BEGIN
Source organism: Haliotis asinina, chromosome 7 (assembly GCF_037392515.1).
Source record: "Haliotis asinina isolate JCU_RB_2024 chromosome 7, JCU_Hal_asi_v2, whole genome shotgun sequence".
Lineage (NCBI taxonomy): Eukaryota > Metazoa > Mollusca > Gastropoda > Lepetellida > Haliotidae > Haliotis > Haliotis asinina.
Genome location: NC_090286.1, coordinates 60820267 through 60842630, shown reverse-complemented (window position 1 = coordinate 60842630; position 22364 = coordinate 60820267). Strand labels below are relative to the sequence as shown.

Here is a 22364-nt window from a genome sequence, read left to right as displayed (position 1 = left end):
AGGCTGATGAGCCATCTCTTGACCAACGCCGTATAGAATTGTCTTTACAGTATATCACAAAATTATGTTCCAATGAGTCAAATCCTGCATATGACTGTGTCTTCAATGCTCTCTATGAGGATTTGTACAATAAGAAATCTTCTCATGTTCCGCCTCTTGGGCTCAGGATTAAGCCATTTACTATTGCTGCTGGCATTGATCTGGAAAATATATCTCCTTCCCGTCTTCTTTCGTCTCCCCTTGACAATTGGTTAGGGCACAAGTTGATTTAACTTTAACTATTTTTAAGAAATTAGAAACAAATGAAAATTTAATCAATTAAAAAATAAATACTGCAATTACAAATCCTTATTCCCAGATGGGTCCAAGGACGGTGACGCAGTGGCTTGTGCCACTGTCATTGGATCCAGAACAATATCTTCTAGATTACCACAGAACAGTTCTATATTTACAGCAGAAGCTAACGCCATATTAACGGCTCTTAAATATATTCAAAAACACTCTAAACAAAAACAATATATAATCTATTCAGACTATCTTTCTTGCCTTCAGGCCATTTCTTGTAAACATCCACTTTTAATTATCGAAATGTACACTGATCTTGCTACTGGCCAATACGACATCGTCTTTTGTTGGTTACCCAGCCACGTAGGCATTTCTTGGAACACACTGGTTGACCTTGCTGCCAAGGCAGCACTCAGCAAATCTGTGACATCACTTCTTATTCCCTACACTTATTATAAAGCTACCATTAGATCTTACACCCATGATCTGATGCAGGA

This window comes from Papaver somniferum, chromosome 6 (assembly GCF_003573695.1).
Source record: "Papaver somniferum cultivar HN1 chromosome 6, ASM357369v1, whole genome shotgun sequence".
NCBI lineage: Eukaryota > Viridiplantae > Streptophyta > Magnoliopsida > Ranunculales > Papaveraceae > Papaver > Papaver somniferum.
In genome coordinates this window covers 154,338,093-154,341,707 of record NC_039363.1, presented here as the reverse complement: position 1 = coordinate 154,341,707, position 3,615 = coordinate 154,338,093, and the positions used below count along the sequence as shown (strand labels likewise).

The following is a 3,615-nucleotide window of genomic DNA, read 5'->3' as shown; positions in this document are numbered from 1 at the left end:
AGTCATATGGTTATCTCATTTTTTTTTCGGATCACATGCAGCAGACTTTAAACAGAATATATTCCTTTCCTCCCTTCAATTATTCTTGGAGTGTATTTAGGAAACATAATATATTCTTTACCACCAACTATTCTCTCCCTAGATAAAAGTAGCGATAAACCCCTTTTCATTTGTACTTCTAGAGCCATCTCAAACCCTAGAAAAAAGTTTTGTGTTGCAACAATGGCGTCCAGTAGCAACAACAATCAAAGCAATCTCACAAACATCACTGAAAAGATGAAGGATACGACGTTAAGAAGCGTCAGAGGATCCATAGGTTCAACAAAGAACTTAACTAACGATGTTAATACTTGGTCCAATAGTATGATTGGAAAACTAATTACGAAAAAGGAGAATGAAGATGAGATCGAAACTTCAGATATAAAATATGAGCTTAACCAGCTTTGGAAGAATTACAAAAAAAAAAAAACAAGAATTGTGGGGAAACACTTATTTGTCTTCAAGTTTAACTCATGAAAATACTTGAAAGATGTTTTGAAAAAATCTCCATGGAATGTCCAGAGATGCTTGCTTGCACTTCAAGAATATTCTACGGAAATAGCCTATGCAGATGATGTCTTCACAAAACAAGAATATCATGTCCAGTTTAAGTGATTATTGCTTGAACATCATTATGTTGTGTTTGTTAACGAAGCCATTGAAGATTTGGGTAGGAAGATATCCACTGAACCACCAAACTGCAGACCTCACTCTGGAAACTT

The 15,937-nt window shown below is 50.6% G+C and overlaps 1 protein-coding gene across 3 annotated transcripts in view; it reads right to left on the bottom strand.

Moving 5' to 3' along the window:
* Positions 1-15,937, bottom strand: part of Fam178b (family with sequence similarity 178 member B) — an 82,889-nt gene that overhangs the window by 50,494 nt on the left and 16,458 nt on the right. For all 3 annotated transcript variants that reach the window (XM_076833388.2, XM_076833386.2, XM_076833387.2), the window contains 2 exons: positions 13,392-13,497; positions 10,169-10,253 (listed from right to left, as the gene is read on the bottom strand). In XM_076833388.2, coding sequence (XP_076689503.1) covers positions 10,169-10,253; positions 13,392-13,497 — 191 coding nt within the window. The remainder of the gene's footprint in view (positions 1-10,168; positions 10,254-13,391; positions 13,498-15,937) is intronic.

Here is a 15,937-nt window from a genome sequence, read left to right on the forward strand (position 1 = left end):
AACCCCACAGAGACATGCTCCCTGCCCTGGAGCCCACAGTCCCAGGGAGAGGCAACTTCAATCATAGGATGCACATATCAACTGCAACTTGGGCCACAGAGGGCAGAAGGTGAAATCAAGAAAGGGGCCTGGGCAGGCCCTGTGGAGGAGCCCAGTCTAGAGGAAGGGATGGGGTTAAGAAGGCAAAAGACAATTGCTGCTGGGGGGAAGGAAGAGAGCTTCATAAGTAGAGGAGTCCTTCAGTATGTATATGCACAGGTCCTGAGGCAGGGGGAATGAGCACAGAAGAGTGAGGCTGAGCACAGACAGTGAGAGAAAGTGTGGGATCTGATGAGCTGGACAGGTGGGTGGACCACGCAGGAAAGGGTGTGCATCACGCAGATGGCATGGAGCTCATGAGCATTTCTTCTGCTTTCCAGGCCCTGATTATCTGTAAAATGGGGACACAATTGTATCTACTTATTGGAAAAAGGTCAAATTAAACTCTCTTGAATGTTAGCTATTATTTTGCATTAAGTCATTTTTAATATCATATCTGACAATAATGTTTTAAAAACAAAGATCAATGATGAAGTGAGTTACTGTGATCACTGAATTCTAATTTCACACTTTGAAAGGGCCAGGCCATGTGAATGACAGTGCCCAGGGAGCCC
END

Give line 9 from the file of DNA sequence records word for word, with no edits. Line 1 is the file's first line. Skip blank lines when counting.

NCBI lineage: Eukaryota > Viridiplantae > Streptophyta > Magnoliopsida > Ranunculales > Papaveraceae > Papaver > Papaver somniferum.